News Scan for Apr 27, 2020

News brief

H7N3 avian flu in US turkey outbreaks related to wild bird strains

The US Department of Agriculture (USDA) last week shared new details about its investigation into H7N3 avian flu outbreaks at turkey farms in North Carolina and South Carolina, one of them involving a highly pathogenic version of the virus.

The outbreaks initially involved low-pathogenic H7N3, occurring earlier this spring at a few commercial turkey farms in both of the states. One of the later events at a South Carolina farm, however, involved highly pathogenic H7N3.

In an Apr 24 update to the World Organization for Animal Health (OIE), the USDA's Animal and Plant Health Inspection Service (APHIS) said genetic sequencing of the viruses suggested a single introduction followed by secondary spread. Mutation of the virus from a low-pathogenic to highly pathogenic virus occurred in one barn at one of the facilities. The sequencing study also found that the H7 virus was distinct from other poultry H7 viruses, but was similar to wild bird H7 viruses, with the hemagglutinin protein similar to those found in North American wild birds from 2016 to 2018.

Scientists said the virus isn't related to the H7N3 strain found in Mexican poultry outbreaks or to H7N9 lineage viruses from China.
Apr 24 OIE report on H7N3 in US turkeys
Apr 10 CIDRAP news scan "High-path H7N3 avian flu strikes South Carolina turkey farm"


Mexico confirms 124 measles cases, with other cases being probed

Public health officials in Mexico have so far identified 1,364 probable cases of measles, 124 of them lab-confirmed, most of them in unvaccinated people, according to a notice from the World Health Organization (WHO).

Of the 1,240 probable but unconfirmed cases identified from Jan 1 to Apr 2, however, 991 were discarded, and 328 are still being investigated. Of the 124 confirmed cases, 105 were in Mexico City, 18 in Mexico state, and 1 in Campeche state. The median age of patients with confirmed measles was 20 years (range, 3 months to 68 years); 59% were male.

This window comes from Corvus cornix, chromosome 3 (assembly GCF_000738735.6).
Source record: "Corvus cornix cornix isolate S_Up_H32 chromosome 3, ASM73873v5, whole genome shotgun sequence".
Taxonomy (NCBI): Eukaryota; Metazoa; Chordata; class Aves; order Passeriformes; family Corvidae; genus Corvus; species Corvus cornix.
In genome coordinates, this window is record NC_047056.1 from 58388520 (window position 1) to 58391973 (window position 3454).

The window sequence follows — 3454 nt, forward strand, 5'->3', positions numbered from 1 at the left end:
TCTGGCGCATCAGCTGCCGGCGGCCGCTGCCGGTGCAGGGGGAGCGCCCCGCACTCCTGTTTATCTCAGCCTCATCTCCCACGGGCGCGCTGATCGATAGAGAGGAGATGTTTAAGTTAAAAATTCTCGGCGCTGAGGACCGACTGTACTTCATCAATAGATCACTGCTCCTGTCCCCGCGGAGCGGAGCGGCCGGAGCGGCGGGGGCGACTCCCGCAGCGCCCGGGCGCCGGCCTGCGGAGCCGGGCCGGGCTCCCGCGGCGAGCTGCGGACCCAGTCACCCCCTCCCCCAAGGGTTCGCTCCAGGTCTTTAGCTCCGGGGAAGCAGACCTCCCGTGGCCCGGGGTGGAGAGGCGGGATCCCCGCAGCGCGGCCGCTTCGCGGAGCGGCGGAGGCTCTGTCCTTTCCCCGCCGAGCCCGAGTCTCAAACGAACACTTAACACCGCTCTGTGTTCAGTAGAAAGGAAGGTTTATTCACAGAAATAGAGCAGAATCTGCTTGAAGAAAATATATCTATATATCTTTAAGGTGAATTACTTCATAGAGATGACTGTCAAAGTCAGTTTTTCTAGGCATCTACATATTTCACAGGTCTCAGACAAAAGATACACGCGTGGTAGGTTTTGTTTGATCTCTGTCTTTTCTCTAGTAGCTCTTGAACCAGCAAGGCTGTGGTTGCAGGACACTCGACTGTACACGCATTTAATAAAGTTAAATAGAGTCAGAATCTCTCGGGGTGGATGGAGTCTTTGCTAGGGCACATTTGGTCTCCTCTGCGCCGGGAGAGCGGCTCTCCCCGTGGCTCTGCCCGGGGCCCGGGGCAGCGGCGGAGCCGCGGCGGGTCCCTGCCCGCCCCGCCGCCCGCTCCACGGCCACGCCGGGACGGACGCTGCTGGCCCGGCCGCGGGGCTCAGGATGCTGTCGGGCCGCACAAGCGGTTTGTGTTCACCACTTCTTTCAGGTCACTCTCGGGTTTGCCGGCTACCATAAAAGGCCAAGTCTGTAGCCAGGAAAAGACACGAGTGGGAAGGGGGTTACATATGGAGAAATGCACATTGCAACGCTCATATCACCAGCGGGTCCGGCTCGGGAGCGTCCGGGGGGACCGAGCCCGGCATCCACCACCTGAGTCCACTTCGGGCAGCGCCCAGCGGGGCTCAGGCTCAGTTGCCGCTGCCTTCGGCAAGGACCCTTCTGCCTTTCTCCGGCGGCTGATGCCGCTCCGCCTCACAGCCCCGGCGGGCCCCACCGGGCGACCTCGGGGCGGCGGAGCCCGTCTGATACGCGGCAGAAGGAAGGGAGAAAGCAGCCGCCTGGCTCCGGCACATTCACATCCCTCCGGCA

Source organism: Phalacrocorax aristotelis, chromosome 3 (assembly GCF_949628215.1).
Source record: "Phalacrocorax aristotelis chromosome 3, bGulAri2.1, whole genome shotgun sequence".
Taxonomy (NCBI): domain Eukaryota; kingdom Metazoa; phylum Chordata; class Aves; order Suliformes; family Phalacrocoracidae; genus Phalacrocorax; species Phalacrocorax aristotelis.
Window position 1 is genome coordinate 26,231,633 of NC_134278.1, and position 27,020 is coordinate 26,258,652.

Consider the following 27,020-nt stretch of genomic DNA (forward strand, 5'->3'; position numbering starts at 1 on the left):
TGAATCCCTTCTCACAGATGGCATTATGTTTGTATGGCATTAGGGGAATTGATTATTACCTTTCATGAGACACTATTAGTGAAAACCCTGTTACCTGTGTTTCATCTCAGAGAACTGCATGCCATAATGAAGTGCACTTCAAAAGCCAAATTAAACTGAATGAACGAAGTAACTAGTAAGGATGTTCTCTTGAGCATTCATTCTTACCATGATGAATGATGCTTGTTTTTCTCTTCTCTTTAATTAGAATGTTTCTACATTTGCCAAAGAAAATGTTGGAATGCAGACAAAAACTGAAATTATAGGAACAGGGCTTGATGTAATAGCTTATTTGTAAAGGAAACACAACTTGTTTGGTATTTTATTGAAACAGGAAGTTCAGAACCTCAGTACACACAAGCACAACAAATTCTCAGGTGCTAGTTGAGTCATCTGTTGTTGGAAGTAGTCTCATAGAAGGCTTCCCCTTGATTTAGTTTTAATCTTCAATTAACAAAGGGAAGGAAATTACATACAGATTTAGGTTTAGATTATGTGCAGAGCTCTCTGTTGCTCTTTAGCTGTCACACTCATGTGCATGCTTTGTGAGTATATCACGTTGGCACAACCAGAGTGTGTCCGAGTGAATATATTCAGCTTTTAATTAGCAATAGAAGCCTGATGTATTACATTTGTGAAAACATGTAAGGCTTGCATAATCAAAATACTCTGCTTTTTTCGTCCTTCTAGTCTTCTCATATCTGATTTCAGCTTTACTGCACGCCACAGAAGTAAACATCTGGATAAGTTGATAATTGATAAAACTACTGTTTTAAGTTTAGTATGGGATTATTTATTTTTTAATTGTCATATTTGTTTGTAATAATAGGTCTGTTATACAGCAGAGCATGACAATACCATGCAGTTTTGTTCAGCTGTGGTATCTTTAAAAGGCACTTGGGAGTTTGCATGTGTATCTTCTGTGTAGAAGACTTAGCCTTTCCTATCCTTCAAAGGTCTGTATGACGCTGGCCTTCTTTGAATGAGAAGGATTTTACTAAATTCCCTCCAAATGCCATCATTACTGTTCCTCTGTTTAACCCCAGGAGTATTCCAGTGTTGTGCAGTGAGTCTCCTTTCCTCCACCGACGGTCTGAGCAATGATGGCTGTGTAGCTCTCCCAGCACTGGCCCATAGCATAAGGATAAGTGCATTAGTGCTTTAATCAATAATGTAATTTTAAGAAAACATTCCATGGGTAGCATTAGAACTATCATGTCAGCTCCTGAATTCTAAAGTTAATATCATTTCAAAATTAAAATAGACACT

"Under vaccination may be linked with missed opportunities for vaccination, a lack of access to vaccination services, scheduling limitations impacting [parents'] abilities to take their children to get vaccinated, or lack of vaccine stocks," the WHO said.

The WHO Region of the Americas was declared measles-free in September 2016 but lost that status after outbreaks occurred in Venezuela and Brazil in 2018 and 2019. In 2019, Brazil reported 19,326 cases, including 15 deaths, while the United States confirmed 1,282 cases.

From Jan 1 to Apr 4 this year, measles outbreaks have been reported in seven countries in the region, leading with Brazil, at 2,194 cases, including 4 deaths. The United States has reported 12 cases so far this year.
Apr 24 WHO measles report

Stewardship / Resistance Scan for Apr 27, 2020

News brief

Australian study: Antibiotics likely overprescribed for older adults

Priority antibiotics with a high potential for developing resistance are commonly prescribed to older adults in Australia, particularly those with chronic respiratory conditions, but fewer than one fifth of those prescriptions are accompanied by microbiologic tests, researchers reported in BMC Infectious Diseases.

In the study, Australian researchers looked at data on a cohort of older adults (mean age 69 years) that were linked to records of community-based antibiotic prescribing and microbiologic testing. Their aim was to examine the incidence rate of World Health Organization (WHO)-defined Access and Watch antibiotic dispensing among older adults and compare it to the rate of microbiologic testing for bacterial infections. Access antibiotics are first-line options for common infections, while Watch antibiotics are those the WHO considers at greater risk for developing resistance. The WHO recommends that microbiologic assessment accompany use of Watch drugs.

In 2015, among 244,299 participants, there were 63,306 Watch antibiotic prescriptions dispensed and 149,182 microbiology tests conducted; the incidence rate was 0.26 per person-year for Watch group antibiotic dispensing and 0.62 for microbiology testing. Of those antibiotic prescriptions, only 19% were accompanied by microbiology testing within − 14 to + 7 days.